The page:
Appeal from the Circuit Court of Cook County; the Hon. Frank
W. Barbaro and the Hon. Joseph J. Urso, Judges, presiding.
PRESIDING JUSTICE ROMITI DELIVERED THE OPINION OF THE COURT:
Defendant Jessie McKinley, convicted of murder in a jury trial, contends on appeal that: (1) the summary restoration of his fitness to stand trial, based on stipulated psychiatric conclusions, was improper; and (2) the prosecution used its peremptory challenges to exclude blacks from the jury in a manner which violated defendant's right to an impartial jury.
On November 16, 1978, defendant was charged with two counts of murder and two counts of armed violence in connection with the shooting death of Jeffrey Benas. At the request of defense counsel, Judge Barbaro on November 22, 1978, ordered the Psychiatric Institute of the circuit court of Cook County to examine defendant as to his fitness to stand trial and his sanity at the time of the offense.
Defendant was examined on December 27, 1978, by Dr. Gilbert Bogen, a staff psychiatrist at the Institute. In a letter to the court Bogen reported that based upon his examination the defendant was not mentally fit to stand trial because of an inability to cooperate with counsel in his own defense. On the trial court's order defendant was then examined by the Illinois Mental Health Institute from January 17, 1979, to January 31, 1979. In a letter to Judge Barbaro dated January 31, 1979 Dr. Edith D. Hartman, a staff psychiatrist, informed the court that based on extensive physical, psychological and psychiatric evaluation of the defendant it had been determined that he was unfit for trial. Dr. Hartman further reported:
"The psychological test finds [defendant] in the borderline defective range (full scale IQ 70.) This young man is very sick and in dire need of treatment. His mental illness renders him dangerous to others. * * * In summary, the diagnosis is Schizophrenia, Chronic Undifferentiated type, unfit for trial and fulfilling criteria for involuntary hospitalization."
In a fitness hearing conducted February 1, 1979, based upon these opinions as stipulated into the record, defendant was found unfit to stand trial and in need of mental treatment. He was remanded to the Department of Mental Health and was committed to the Chester Mental Health Clinic for treatment.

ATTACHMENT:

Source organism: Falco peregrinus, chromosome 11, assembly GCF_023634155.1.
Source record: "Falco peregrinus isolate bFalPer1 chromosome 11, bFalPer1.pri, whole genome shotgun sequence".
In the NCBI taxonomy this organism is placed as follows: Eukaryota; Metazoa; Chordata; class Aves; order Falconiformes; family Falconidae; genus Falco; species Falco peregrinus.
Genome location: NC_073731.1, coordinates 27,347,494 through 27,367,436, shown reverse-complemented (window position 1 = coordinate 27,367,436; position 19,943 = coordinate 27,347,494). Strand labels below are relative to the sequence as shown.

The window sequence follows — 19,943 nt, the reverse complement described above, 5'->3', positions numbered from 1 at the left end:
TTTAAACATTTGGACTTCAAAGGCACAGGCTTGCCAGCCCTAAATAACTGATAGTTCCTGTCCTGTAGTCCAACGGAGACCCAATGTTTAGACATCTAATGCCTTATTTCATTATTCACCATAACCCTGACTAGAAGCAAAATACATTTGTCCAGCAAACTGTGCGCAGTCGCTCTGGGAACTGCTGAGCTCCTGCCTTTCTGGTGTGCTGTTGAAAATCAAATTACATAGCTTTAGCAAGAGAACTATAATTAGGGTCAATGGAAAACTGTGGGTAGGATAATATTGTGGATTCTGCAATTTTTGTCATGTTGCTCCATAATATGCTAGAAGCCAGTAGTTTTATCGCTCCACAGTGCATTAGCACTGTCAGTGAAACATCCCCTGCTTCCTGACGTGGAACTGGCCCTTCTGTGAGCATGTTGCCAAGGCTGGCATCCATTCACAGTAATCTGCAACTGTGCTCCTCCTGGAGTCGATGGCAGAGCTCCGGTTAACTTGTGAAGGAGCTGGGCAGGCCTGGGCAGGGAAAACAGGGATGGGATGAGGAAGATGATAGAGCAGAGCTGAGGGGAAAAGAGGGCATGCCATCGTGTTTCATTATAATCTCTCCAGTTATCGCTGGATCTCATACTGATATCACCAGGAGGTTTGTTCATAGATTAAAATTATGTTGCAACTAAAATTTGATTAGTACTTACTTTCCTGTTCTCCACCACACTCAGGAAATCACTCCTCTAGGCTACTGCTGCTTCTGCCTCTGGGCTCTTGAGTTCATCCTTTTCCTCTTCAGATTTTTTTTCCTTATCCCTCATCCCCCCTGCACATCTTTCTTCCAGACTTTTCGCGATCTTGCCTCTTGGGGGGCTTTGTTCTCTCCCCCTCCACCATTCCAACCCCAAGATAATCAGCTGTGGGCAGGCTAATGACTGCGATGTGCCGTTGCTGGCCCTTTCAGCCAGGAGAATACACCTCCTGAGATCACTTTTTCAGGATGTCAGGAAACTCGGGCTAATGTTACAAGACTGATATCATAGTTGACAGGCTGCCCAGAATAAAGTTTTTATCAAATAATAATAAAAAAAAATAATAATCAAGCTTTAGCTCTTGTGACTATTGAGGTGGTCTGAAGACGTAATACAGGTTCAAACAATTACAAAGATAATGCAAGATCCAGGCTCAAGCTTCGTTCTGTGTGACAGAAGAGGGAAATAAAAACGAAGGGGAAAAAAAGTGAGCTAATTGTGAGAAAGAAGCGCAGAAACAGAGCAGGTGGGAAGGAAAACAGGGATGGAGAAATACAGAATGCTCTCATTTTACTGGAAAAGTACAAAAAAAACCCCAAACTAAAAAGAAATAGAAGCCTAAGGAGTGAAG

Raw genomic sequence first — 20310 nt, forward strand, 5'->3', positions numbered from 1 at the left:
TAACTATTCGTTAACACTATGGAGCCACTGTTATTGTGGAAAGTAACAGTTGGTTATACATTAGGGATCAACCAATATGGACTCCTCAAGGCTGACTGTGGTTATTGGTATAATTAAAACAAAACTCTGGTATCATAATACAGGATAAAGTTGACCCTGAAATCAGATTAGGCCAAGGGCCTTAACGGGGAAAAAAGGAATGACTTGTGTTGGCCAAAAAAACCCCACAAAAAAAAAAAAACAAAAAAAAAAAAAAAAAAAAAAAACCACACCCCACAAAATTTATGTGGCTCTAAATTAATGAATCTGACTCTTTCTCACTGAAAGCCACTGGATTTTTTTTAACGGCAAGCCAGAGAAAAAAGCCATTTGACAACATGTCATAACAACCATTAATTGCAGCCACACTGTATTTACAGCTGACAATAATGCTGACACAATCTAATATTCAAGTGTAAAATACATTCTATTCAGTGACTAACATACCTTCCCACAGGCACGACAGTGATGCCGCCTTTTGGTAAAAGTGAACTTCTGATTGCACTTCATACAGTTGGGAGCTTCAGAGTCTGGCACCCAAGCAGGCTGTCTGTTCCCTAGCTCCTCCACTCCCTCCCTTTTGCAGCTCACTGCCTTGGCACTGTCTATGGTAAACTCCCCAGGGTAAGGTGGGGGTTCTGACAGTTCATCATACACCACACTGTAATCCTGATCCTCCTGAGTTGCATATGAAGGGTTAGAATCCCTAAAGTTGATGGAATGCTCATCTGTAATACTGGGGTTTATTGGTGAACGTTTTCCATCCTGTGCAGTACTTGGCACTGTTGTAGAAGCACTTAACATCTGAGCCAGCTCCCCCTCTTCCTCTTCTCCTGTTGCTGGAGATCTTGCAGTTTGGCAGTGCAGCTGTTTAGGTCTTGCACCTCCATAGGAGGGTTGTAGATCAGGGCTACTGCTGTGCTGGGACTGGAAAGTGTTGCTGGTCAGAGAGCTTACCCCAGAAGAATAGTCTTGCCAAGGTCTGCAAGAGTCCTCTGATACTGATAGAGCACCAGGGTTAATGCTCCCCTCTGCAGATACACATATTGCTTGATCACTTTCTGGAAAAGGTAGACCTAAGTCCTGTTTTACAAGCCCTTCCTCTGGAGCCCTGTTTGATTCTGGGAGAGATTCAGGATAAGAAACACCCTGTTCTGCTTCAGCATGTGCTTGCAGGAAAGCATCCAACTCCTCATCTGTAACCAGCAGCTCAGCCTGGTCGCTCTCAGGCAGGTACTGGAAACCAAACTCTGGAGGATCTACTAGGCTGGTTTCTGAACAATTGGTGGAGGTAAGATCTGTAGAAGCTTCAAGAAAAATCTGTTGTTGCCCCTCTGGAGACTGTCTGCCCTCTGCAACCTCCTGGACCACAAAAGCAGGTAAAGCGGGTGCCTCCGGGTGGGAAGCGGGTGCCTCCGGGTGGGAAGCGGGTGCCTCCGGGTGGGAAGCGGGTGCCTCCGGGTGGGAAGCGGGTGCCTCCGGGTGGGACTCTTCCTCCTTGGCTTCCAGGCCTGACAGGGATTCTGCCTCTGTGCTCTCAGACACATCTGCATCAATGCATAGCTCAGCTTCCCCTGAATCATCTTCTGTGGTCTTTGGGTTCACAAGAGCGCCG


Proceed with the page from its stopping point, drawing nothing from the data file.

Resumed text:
In a letter dated May 31, 1979, Dr. Bogen informed the court that he had that day examined the defendant and had concluded that defendant was mentally fit for trial. Other than stating that defendant understood the nature of the charges and the purpose of the proceedings and was able to cooperate with counsel, the letter contained no further details concerning the examination conducted by Bogen or the basis for his conclusions. On September 10, 1979, the restoration hearing at issue was held. At that hearing defense counsel waived a jury on behalf of the defendant. It was then stipulated between the parties that:
"* * * Dr. Bogen being a member of the Psychiatric Institute of the Circuit Court of Cook County, would testify that on May 31, 1979, he had occasion to examine the defendant before the Court, Jessie McKinley, and at that time making observations and after interviewing Mr. Jessie McKinley came to the opinion, and so stated it is his opinion that the defendant is mentally fit to stand trial and that he understands the nature of the charges pending against him, the purpose of the proceedings, and that he is able to cooperate with counsel in his own defense."
The prosecution and the defense rested and the court found the defendant fit to stand trial. The record does not affirmatively indicate that the defendant was present at the hearing.
Defendant's trial did not commence until March 10, 1981. He did not testify at that trial.
• 1 Citing People v. Greene (1981), 102 Ill. App.3d 639, 430 N.E.2d 219, defendant contends that the trial court cannot be said to have exercised its discretion in finding defendant fit to stand trial based merely on a conclusionary stipulation. In Greene a defendant who had been found unfit 11 months earlier was examined by the same doctor and found fit for trial. A second doctor examined the defendant and also found him fit. At a subsequent fitness hearing the trial court found the defendant fit to stand trial based solely on the stipulated findings of the two doctors. On appeal the Greene court noted that defendant's prior adjudication of unfitness raised the presumption that his condition of unfitness remained until a valid subsequent hearing resulted in an adjudication of fitness. (People v. McKinstray (1964), 30 Ill.2d 611, 198 N.E.2d 829; People v. Williams (1980), 92 Ill. App.3d 608, 415 N.E.2d 1192.) The court held that this subsequent determination of fitness could not be based upon mere stipulation to the existence of psychiatric conclusions because "the issue of fitness to stand trial is one of constitutional dimension, and the trial record must affirmatively show the exercise of judicial discretion and judgment insofar as a finding of fitness is concerned." (People v. Greene (1981), 102 Ill. App.3d 639, 642, 430 N.E.2d 219, 221.) The Greene case has recently been followed in People v. Lewis (1983), 112 Ill. App.3d 626, where the court again found that a restoration hearing based solely on stipulated psychiatric testimony was invalid. The Lewis court also held that the defendant, who was presumptively unfit as the result of a prior adjudication of unfitness, was in no position to authorize such a stipulation nor was his counsel justified in doing so for him.
• 2 We find this cause to be controlled by those prior cases. The defendant was found to again be fit based solely on stipulated psychiatric conclusions. The stipulation did not even include any information as to the underlying foundation for the conclusions. The trial judge cannot be said to have properly exercised his discretion in finding the defendant fit based on such a ...